In her third book, Doyle (Love Warrior, 2016, etc.) begins with a life-changing event. “Four years ago,” she writes, “married to the father of my three children, I fell in love with a woman.” That woman, Abby Wambach, would become her wife. Emblematically arranged into three sections—“Caged,” “Keys,” “Freedom”—the narrative offers, among other elements, vignettes about the soulful author’s girlhood, when she was bulimic and felt like a zoo animal, a “caged girl made for wide-open skies.” She followed the path that seemed right and appropriate based on her Catholic upbringing and adolescent conditioning. After a downward spiral into “drinking, drugging, and purging,” Doyle found sobriety and the authentic self she’d been suppressing. Still, there was trouble: Straining an already troubled marriage was her husband’s infidelity, which eventually led to life-altering choices and the discovery of a love she’d never experienced before. Throughout the book, Doyle remains open and candid, whether she’s admitting to rigging a high school homecoming court election or denouncing the doting perfectionism of “cream cheese parenting,” which is about “giving your children the best of everything.” The author’s fears and concerns are often mirrored by real-world issues: gender roles and bias, white privilege, racism, and religion-fueled homophobia and hypocrisy. Some stories merely skim the surface of larger issues, but Doyle revisits them in later sections and digs deeper, using friends and familial references to personify their impact on her life, both past and present. Shorter pieces, some only a page in length, manage to effectively translate an emotional gut punch, as when Doyle’s therapist called her blooming extramarital lesbian love a “dangerous distraction.” Ultimately, the narrative is an in-depth look at a courageous woman eager to share the wealth of her experiences by embracing vulnerability and reclaiming her inner strength and resiliency.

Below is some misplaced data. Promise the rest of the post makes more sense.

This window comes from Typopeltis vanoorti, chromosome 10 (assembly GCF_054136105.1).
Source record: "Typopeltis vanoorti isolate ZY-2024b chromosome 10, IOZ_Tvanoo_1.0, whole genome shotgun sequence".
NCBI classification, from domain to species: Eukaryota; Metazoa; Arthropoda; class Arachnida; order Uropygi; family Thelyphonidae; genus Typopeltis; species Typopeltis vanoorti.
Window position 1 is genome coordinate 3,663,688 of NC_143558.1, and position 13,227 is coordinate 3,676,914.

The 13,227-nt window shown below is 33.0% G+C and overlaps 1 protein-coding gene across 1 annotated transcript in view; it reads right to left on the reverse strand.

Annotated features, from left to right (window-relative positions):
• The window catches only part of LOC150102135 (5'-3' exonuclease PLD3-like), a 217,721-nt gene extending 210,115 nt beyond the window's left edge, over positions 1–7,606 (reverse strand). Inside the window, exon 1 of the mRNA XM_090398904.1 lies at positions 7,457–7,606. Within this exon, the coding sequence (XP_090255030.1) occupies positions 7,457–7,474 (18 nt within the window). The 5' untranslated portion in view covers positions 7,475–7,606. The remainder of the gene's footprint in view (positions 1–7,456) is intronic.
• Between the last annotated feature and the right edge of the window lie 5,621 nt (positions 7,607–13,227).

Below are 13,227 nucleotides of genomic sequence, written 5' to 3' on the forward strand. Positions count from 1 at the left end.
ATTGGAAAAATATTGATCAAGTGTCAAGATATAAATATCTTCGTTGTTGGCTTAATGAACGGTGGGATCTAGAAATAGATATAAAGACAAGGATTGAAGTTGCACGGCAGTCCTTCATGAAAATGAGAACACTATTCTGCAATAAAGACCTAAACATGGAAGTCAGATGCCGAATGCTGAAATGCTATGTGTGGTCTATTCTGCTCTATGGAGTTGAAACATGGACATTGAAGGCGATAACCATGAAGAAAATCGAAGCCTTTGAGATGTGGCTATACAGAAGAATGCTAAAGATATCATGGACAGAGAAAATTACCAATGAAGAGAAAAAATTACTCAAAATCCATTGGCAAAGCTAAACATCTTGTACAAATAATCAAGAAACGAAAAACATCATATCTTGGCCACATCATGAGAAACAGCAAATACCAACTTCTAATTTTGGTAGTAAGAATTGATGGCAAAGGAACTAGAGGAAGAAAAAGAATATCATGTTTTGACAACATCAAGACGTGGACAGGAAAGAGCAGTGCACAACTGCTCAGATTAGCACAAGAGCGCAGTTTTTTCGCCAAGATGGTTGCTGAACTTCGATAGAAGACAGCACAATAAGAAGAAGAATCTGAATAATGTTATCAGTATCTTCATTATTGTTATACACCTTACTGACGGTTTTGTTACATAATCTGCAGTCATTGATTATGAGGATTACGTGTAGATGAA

Doyle offers another lucid, inspiring chronicle of female empowerment and the rewards of self-awareness and renewal.

Pub Date: March 10, 2020

ISBN: 978-1-9848-0125-8

Page Count: 352

Publisher: Dial

Review Posted Online: Dec. 22, 2019

Kirkus Reviews Issue: Jan. 15, 2020

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This early reader is an excellent introduction to the March on Washington in 1963 and the important role in the march played by Martin Luther King Jr. Ruffin gives the book a good, dramatic start: “August 28, 1963. It is a hot summer day in Washington, D.C. More than 250,00 people are pouring into the city.” They have come to protest the treatment of African-Americans here in the US. With stirring original artwork mixed with photographs of the events (and the segregationist policies in the South, such as separate drinking fountains and entrances to public buildings), Ruffin writes of how an end to slavery didn’t mark true equality and that these rights had to be fought for—through marches and sit-ins and words, particularly those of Dr. King, and particularly on that fateful day in Washington. Within a year the Civil Rights Act of 1964 had been passed: “It does not change everything. But it is a beginning.” Lots of visual cues will help new readers through the fairly simple text, but it is the power of the story that will keep them turning the pages. (Easy reader. 6-8)

Pub Date: Jan. 1, 2001

ISBN: 0-448-42421-5

Page Count: 48

Publisher: Grosset & Dunlap

Review Posted Online: May 20, 2010

Kirkus Reviews Issue: Dec. 1, 2000